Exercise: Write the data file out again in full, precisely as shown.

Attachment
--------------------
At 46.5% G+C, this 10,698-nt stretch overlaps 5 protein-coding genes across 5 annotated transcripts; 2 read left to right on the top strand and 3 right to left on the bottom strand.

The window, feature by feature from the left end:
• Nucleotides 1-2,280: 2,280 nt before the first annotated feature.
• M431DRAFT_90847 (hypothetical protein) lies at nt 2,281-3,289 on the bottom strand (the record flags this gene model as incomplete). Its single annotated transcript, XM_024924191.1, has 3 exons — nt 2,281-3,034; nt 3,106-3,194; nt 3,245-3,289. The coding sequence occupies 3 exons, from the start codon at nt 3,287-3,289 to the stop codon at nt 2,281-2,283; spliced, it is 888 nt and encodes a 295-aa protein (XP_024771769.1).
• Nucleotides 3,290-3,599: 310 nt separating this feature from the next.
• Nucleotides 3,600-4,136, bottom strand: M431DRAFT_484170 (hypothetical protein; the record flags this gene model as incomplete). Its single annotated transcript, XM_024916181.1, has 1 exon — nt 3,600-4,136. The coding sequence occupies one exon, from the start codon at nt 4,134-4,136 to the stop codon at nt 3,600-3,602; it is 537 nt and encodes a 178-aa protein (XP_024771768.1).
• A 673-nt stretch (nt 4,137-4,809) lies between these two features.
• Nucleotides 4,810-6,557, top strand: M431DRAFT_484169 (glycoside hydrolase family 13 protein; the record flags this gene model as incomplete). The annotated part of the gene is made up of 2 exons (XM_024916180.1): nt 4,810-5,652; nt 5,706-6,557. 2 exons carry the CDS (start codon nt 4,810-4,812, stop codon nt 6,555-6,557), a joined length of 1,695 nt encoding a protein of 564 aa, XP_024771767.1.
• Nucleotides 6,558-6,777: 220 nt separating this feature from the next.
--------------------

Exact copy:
At 46.5% G+C, this 10,698-nt stretch overlaps 5 protein-coding genes across 5 annotated transcripts; 2 read left to right on the top strand and 3 right to left on the bottom strand.

The window, feature by feature from the left end:
• Nucleotides 1-2,280: 2,280 nt before the first annotated feature.
• M431DRAFT_90847 (hypothetical protein) lies at nt 2,281-3,289 on the bottom strand (the record flags this gene model as incomplete). Its single annotated transcript, XM_024924191.1, has 3 exons — nt 2,281-3,034; nt 3,106-3,194; nt 3,245-3,289. The coding sequence occupies 3 exons, from the start codon at nt 3,287-3,289 to the stop codon at nt 2,281-2,283; spliced, it is 888 nt and encodes a 295-aa protein (XP_024771769.1).
• Nucleotides 3,290-3,599: 310 nt separating this feature from the next.
• Nucleotides 3,600-4,136, bottom strand: M431DRAFT_484170 (hypothetical protein; the record flags this gene model as incomplete). Its single annotated transcript, XM_024916181.1, has 1 exon — nt 3,600-4,136. The coding sequence occupies one exon, from the start codon at nt 4,134-4,136 to the stop codon at nt 3,600-3,602; it is 537 nt and encodes a 178-aa protein (XP_024771768.1).
• A 673-nt stretch (nt 4,137-4,809) lies between these two features.
• Nucleotides 4,810-6,557, top strand: M431DRAFT_484169 (glycoside hydrolase family 13 protein; the record flags this gene model as incomplete). The annotated part of the gene is made up of 2 exons (XM_024916180.1): nt 4,810-5,652; nt 5,706-6,557. 2 exons carry the CDS (start codon nt 4,810-4,812, stop codon nt 6,555-6,557), a joined length of 1,695 nt encoding a protein of 564 aa, XP_024771767.1.
• Nucleotides 6,558-6,777: 220 nt separating this feature from the next.